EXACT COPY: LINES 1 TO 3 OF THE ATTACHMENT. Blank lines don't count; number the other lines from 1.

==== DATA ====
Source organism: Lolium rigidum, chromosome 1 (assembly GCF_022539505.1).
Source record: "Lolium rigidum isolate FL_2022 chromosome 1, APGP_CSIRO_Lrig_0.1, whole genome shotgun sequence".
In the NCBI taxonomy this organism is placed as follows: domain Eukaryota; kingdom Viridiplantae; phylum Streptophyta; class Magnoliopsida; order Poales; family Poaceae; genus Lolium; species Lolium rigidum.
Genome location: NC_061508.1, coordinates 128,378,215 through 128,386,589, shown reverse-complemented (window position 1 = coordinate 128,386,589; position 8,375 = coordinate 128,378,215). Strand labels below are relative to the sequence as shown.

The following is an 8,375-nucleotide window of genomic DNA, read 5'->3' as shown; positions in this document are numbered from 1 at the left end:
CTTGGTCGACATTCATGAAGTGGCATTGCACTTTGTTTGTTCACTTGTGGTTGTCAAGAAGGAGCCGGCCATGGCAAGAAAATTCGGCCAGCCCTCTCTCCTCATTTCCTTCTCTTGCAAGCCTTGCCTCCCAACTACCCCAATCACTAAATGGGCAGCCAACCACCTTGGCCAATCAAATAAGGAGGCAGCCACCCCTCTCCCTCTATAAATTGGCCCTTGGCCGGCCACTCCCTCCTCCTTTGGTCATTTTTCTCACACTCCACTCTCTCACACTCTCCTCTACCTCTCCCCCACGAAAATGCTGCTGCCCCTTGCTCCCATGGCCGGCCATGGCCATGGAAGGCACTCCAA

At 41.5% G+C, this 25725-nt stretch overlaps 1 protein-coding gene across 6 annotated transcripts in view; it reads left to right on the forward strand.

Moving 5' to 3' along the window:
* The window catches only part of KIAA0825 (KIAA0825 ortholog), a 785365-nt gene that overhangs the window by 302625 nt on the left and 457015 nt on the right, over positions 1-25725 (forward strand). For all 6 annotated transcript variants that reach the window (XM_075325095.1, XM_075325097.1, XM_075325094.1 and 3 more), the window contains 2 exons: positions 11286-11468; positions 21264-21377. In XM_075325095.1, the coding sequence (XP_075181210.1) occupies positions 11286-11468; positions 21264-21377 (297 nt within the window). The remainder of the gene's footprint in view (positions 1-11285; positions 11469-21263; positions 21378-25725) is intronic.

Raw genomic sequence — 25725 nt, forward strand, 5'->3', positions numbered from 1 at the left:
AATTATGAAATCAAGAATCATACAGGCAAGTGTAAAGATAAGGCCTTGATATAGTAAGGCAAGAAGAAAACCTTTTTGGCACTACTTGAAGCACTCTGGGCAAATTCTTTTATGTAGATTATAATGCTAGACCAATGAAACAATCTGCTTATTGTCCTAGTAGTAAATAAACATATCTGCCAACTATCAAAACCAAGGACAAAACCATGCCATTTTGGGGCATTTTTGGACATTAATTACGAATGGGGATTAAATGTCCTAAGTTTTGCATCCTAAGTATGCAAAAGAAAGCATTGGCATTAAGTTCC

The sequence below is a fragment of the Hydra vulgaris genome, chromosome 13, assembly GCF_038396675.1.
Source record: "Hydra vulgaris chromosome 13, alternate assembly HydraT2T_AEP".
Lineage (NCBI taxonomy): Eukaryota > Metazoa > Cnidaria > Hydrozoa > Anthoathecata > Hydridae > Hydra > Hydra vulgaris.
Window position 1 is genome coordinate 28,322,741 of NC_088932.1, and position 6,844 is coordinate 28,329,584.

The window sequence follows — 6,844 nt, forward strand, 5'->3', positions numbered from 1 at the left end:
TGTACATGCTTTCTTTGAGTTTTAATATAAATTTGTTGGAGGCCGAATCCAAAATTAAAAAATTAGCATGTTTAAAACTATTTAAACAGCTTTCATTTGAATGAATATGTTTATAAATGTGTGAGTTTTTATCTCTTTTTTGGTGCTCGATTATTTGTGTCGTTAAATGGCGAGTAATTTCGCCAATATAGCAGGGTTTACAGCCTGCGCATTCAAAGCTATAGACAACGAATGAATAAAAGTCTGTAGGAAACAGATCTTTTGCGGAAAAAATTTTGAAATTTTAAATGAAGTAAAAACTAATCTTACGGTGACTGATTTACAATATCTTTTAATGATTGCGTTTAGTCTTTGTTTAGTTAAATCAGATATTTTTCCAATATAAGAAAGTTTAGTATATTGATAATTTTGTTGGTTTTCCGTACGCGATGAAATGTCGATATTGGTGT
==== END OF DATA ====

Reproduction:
Source organism: Lolium rigidum, chromosome 1 (assembly GCF_022539505.1).
Source record: "Lolium rigidum isolate FL_2022 chromosome 1, APGP_CSIRO_Lrig_0.1, whole genome shotgun sequence".
In the NCBI taxonomy this organism is placed as follows: domain Eukaryota; kingdom Viridiplantae; phylum Streptophyta; class Magnoliopsida; order Poales; family Poaceae; genus Lolium; species Lolium rigidum.